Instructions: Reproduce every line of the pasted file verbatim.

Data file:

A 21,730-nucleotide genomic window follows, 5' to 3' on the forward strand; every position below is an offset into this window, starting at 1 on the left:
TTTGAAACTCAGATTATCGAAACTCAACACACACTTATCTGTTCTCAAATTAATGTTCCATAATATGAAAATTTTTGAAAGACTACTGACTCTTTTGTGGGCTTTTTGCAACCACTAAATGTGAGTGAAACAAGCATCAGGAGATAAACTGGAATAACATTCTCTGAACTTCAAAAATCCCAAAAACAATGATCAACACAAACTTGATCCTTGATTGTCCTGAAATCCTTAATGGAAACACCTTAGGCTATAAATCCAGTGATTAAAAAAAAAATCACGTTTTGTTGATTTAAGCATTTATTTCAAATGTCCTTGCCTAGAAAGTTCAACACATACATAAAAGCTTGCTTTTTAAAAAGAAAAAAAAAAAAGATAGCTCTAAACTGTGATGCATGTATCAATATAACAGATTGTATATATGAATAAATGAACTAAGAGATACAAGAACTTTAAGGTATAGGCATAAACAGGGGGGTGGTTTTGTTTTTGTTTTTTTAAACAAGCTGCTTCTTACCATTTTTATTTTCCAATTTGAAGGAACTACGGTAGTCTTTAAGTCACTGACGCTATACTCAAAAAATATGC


A 21,730-nucleotide genomic window follows, 5' to 3' on the forward strand; every position below is an offset into this window, starting at 1 on the left:
TTTGAAACTCAGATTATCGAAACTCAACACACACTTATCTGTTCTCAAATTAATGTTCCATAATATGAAAATTTTTGAAAGACTACTGACTCTTTTGTGGGCTTTTTGCAACCACTAAATGTGAGTGAAACAAGCATCAGGAGATAAACTGGAATAACATTCTCTGAACTTCAAAAATCCCAAAAACAATGATCAACACAAACTTGATCCTTGATTGTCCTGAAATCCTTAATGGAAACACCTTAGGCTATAAATCCAGTGATTAAAAAAAAAATCACGTTTTGTTGATTTAAGCATTTATTTCAAATGTCCTTGCCTAGAAAGTTCAACACATACATAAAAGCTTGCTTTTTAAAAAGAAAAAAAAAAAAGATAGCTCTAAACTGTGATGCATGTATCAATATAACAGATTGTATATATGAATAAATGAACTAAGAGATACAAGAACTTTAAGGTATAGGCATAAACAGGGGGGTGGTTTTGTTTTTGTTTTTTTAAACAAGCTGCTTCTTACCATTTTTATTTTCCAATTTGAAGGAACTACGGTAGTCTTTAAGTCACTGACGCTATACTCAAAAAATATGC